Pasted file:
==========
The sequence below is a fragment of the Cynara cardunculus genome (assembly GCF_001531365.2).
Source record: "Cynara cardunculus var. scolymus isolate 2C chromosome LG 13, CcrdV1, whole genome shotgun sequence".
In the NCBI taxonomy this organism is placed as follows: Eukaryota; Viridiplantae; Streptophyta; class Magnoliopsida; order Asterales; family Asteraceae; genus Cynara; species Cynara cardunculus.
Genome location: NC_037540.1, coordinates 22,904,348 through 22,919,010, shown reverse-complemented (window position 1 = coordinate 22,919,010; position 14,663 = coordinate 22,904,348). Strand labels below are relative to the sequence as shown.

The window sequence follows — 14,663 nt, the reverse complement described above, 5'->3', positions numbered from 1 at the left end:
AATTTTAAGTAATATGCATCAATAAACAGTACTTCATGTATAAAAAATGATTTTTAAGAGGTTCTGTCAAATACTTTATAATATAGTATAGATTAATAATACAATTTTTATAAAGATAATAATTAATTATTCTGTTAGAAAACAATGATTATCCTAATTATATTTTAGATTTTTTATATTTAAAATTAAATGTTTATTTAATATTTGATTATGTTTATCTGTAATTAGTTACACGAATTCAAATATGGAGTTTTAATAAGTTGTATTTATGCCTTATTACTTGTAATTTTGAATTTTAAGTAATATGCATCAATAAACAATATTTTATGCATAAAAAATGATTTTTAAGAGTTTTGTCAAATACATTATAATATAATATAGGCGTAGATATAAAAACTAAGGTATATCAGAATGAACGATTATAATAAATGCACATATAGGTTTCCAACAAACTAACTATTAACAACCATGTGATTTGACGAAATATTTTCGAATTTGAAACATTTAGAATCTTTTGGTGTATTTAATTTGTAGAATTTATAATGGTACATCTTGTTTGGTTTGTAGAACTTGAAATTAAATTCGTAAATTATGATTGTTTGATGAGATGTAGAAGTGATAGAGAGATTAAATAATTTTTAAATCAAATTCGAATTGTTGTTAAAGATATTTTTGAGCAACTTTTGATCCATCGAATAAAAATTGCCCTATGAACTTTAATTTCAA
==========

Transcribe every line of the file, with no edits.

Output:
The sequence below is a fragment of the Cynara cardunculus genome (assembly GCF_001531365.2).
Source record: "Cynara cardunculus var. scolymus isolate 2C chromosome LG 13, CcrdV1, whole genome shotgun sequence".
In the NCBI taxonomy this organism is placed as follows: Eukaryota; Viridiplantae; Streptophyta; class Magnoliopsida; order Asterales; family Asteraceae; genus Cynara; species Cynara cardunculus.
Genome location: NC_037540.1, coordinates 22,904,348 through 22,919,010, shown reverse-complemented (window position 1 = coordinate 22,919,010; position 14,663 = coordinate 22,904,348). Strand labels below are relative to the sequence as shown.

The window sequence follows — 14,663 nt, the reverse complement described above, 5'->3', positions numbered from 1 at the left end:
AATTTTAAGTAATATGCATCAATAAACAGTACTTCATGTATAAAAAATGATTTTTAAGAGGTTCTGTCAAATACTTTATAATATAGTATAGATTAATAATACAATTTTTATAAAGATAATAATTAATTATTCTGTTAGAAAACAATGATTATCCTAATTATATTTTAGATTTTTTATATTTAAAATTAAATGTTTATTTAATATTTGATTATGTTTATCTGTAATTAGTTACACGAATTCAAATATGGAGTTTTAATAAGTTGTATTTATGCCTTATTACTTGTAATTTTGAATTTTAAGTAATATGCATCAATAAACAATATTTTATGCATAAAAAATGATTTTTAAGAGTTTTGTCAAATACATTATAATATAATATAGGCGTAGATATAAAAACTAAGGTATATCAGAATGAACGATTATAATAAATGCACATATAGGTTTCCAACAAACTAACTATTAACAACCATGTGATTTGACGAAATATTTTCGAATTTGAAACATTTAGAATCTTTTGGTGTATTTAATTTGTAGAATTTATAATGGTACATCTTGTTTGGTTTGTAGAACTTGAAATTAAATTCGTAAATTATGATTGTTTGATGAGATGTAGAAGTGATAGAGAGATTAAATAATTTTTAAATCAAATTCGAATTGTTGTTAAAGATATTTTTGAGCAACTTTTGATCCATCGAATAAAAATTGCCCTATGAACTTTAATTTCAA